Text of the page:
MS. KODRES: Thank you, Jose, for this introduction. Let me provide just a bit more context for these two chapters and why we have chosen to address these specific issues in this round of the GFSR before I turn it over to my colleagues, Jeanne and John, who will talk about the main findings for these chapters.

Three years after the onset of the global financial crisis, much has been done to reform the financial system but there’s still lots left to accomplish. We need to continue to work hard and examine what went wrong in order to implement corrective policies to make sure that we do not repeat the same mistakes again. Although very different in focus, both of the current chapters zero in on aspects of the financial system that inadvertently contributed to systemic risk and financial instability and, therefore, need to be addressed. We discuss excessive reliance on short-term wholesale funding in Chapter 2 and excessive regulatory reliance on credit ratings and various rules and regulations in Chapter 3.

As you’re well aware, the first round of regulatory reforms is well underway with the first steps focusing on regulations to build up capital and liquidity buffers in financial institutions, mainly in banks. In particular, the agreement reached to implement the quantitative liquidity requirements, as proposed by the Basel Committee on Banking Supervision in September of this year, is a significant step forward toward lowering liquidity risks. The rules will encourage banks to hold higher liquidity buffers and ultimately reduce the mismatch between the cash flows of their assets and the payment obligations on their liabilities. Still, the introduction of one of the new global liquidity standards aimed at ensuring adequately stable funding -- the so-called net stable funding ratio -- will be delayed until January of 2018 making it all the more critical to address systemic liquidity risks, perhaps the defining characteristic of this crisis, at its root which will include policies for funding markets, non-banks, and cross-border issues as well.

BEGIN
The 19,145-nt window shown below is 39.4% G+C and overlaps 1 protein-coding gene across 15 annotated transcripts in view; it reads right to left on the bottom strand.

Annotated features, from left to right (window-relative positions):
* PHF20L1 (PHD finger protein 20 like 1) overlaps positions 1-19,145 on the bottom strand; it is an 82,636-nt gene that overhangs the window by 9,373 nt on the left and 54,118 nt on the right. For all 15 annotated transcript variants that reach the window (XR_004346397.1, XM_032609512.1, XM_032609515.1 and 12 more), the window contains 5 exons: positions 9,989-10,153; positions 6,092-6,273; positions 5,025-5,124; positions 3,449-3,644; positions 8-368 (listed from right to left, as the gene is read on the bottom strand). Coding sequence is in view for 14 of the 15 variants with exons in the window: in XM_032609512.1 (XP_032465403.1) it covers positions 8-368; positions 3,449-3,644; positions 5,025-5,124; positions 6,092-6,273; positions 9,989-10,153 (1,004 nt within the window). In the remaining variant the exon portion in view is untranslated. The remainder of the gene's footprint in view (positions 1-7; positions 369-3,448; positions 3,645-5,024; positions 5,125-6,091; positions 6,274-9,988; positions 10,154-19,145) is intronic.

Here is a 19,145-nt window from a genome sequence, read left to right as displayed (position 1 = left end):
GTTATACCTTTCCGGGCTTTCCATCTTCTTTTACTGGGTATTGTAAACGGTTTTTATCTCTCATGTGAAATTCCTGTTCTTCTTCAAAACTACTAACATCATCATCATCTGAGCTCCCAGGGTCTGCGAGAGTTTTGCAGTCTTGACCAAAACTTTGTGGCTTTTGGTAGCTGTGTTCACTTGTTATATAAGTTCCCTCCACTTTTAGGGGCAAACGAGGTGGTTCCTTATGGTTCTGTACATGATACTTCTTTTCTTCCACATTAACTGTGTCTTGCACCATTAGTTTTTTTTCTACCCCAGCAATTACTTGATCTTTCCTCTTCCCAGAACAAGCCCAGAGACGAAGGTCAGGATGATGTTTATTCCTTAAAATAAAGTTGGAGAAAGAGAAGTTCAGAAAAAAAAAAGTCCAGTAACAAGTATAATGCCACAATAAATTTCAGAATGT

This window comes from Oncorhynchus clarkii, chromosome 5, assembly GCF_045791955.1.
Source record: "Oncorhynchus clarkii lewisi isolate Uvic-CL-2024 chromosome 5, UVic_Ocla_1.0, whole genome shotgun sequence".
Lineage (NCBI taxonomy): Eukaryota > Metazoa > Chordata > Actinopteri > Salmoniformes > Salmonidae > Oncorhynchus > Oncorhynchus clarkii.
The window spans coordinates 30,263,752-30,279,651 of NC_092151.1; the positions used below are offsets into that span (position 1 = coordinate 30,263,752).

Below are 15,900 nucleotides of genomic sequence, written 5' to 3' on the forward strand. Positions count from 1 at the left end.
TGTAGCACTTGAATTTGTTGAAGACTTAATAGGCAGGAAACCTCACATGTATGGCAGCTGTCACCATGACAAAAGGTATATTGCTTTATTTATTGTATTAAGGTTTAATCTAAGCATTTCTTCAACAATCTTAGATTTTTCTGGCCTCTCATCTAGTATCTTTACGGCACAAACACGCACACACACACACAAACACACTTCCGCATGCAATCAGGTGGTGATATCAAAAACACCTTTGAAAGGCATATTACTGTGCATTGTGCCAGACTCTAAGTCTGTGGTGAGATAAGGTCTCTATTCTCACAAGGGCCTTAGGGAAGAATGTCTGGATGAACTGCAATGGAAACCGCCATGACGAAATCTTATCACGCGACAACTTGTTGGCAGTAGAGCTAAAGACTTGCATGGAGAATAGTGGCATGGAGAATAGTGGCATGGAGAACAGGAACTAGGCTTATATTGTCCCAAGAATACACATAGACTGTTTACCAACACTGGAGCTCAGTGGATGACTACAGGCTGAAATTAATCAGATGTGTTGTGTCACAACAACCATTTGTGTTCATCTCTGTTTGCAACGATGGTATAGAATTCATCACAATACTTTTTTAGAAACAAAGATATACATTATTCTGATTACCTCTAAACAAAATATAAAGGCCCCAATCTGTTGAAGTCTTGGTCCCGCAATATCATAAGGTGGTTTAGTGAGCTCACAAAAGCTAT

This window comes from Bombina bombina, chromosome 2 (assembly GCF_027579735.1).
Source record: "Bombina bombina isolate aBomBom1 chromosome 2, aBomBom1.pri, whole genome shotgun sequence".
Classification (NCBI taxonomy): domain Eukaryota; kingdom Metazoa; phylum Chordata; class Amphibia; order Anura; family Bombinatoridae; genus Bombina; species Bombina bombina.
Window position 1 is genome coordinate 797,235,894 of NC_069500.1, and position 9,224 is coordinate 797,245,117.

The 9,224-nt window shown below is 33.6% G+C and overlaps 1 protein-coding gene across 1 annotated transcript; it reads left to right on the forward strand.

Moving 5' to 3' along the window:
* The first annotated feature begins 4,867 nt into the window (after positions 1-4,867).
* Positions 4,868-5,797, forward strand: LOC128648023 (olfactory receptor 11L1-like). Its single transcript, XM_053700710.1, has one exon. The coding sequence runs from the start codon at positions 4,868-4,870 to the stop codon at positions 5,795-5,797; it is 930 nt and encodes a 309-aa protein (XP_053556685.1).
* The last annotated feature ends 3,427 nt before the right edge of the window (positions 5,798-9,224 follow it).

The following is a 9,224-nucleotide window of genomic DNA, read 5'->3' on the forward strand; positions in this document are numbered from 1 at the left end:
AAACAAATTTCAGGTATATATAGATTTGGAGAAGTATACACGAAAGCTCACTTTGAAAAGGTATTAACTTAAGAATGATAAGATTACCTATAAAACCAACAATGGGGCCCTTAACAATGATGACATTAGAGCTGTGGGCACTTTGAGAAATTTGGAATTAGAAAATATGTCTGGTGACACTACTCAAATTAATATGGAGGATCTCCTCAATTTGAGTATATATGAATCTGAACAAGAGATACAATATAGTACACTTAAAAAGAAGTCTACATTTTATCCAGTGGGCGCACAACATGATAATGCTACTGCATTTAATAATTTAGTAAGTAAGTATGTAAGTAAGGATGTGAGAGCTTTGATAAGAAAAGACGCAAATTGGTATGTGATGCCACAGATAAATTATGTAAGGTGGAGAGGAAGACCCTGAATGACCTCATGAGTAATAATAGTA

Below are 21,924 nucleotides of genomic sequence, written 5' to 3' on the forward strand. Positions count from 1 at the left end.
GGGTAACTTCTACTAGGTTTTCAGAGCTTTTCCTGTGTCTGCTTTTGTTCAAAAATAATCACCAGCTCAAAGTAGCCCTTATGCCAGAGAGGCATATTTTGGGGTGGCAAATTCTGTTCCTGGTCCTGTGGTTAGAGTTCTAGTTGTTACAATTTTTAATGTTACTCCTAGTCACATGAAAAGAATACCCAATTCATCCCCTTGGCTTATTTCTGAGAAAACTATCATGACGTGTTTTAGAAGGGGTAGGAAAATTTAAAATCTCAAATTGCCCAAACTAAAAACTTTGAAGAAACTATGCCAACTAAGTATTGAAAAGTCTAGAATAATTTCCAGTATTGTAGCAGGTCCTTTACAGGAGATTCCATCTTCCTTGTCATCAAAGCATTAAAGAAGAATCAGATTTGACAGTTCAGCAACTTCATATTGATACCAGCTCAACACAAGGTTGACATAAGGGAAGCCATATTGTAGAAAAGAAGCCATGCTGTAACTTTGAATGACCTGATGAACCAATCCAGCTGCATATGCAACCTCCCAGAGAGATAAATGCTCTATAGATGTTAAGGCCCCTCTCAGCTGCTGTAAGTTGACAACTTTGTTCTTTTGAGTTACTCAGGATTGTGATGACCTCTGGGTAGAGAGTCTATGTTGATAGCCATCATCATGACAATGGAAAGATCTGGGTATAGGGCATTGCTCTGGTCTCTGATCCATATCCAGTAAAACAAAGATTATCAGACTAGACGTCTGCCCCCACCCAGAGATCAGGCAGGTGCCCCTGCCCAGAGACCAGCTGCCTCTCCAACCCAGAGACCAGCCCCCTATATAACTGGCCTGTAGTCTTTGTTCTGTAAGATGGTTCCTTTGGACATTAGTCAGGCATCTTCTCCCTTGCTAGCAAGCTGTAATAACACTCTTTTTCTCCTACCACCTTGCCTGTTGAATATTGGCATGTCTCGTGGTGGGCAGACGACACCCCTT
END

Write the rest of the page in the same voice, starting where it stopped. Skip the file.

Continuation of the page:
Chapter 2 addresses these issues head-on, pointing to the confluence of factors that contributed to the liquidity risk and emphasizing the need for a comprehensive approach to deal with systemic liquidity risk. As pointed out in the chapter, such an approach must also address how funding markets and non-bank institutions interact and how market infrastructure and practices work, including the key repurchase market or “repo” market. The merit of introducing some sort of surcharge or insurance premium to protect against system-wide liquidity shortages also needs to be further investigated.

Chapter 3 examines a different aspect of systemic risk, namely the role of credit ratings and how they contributed to financial instability during the recent crisis. In the aftermath of the crisis, and in particular against the backdrop of massive downgrades of structured credit products, there has been much discussion about the behavior of credit rating agencies and the implications of relying too much on ratings through rules and regulations. A key concern is that when downgrades occur or negative watches or outlooks are issued, those securities that fall below a given threshold force investors to sell their securities, sometimes simultaneously, causing cliff effects especially if that threshold is between the investment and the non-investment grade. Still, while there should be reduced regulatory reliance on credit ratings, the chapter acknowledges the important role played by ratings in reducing the differences in access that the credit rating agencies have to information and that available to investors, particularly for small investors in other countries and even in the United States. Hence, there is a need for a two-pronged approach to this issue. First, enhanced oversight of rating agencies and second, a reduced mandatory reliance in regulation. As well there needs to be measures to reduce the conflicts of interest that arise in the current “issuer pay” business model whereby the issuers of the securities pay for their ratings. Chapter 3 also focuses on the performance of ratings, per se, and how current methodology used by most rating agencies might be contributing to financial instability.

Let me now turn to my colleagues to take you through the main messages of each of the chapters. Thank you.